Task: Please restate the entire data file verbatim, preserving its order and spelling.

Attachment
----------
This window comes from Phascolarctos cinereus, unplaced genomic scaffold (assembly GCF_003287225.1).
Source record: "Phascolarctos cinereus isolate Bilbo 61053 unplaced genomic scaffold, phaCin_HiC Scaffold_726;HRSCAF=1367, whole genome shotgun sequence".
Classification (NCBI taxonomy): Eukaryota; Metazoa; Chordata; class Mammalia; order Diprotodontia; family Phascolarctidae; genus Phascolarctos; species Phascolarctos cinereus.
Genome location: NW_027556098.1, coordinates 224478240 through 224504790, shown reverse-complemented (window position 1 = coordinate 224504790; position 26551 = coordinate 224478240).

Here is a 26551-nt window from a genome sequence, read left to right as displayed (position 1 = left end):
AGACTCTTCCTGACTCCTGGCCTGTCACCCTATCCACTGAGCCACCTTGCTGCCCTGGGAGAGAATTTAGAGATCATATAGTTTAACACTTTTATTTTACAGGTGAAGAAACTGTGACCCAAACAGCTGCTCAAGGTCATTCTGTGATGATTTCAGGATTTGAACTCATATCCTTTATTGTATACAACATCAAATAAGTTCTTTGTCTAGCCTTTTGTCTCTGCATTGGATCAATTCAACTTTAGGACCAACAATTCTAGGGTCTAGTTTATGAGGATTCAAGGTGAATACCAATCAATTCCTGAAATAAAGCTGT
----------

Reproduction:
This window comes from Phascolarctos cinereus, unplaced genomic scaffold (assembly GCF_003287225.1).
Source record: "Phascolarctos cinereus isolate Bilbo 61053 unplaced genomic scaffold, phaCin_HiC Scaffold_726;HRSCAF=1367, whole genome shotgun sequence".
Classification (NCBI taxonomy): Eukaryota; Metazoa; Chordata; class Mammalia; order Diprotodontia; family Phascolarctidae; genus Phascolarctos; species Phascolarctos cinereus.
Genome location: NW_027556098.1, coordinates 224478240 through 224504790, shown reverse-complemented (window position 1 = coordinate 224504790; position 26551 = coordinate 224478240).

Here is a 26551-nt window from a genome sequence, read left to right as displayed (position 1 = left end):
AGACTCTTCCTGACTCCTGGCCTGTCACCCTATCCACTGAGCCACCTTGCTGCCCTGGGAGAGAATTTAGAGATCATATAGTTTAACACTTTTATTTTACAGGTGAAGAAACTGTGACCCAAACAGCTGCTCAAGGTCATTCTGTGATGATTTCAGGATTTGAACTCATATCCTTTATTGTATACAACATCAAATAAGTTCTTTGTCTAGCCTTTTGTCTCTGCATTGGATCAATTCAACTTTAGGACCAACAATTCTAGGGTCTAGTTTATGAGGATTCAAGGTGAATACCAATCAATTCCTGAAATAAAGCTGT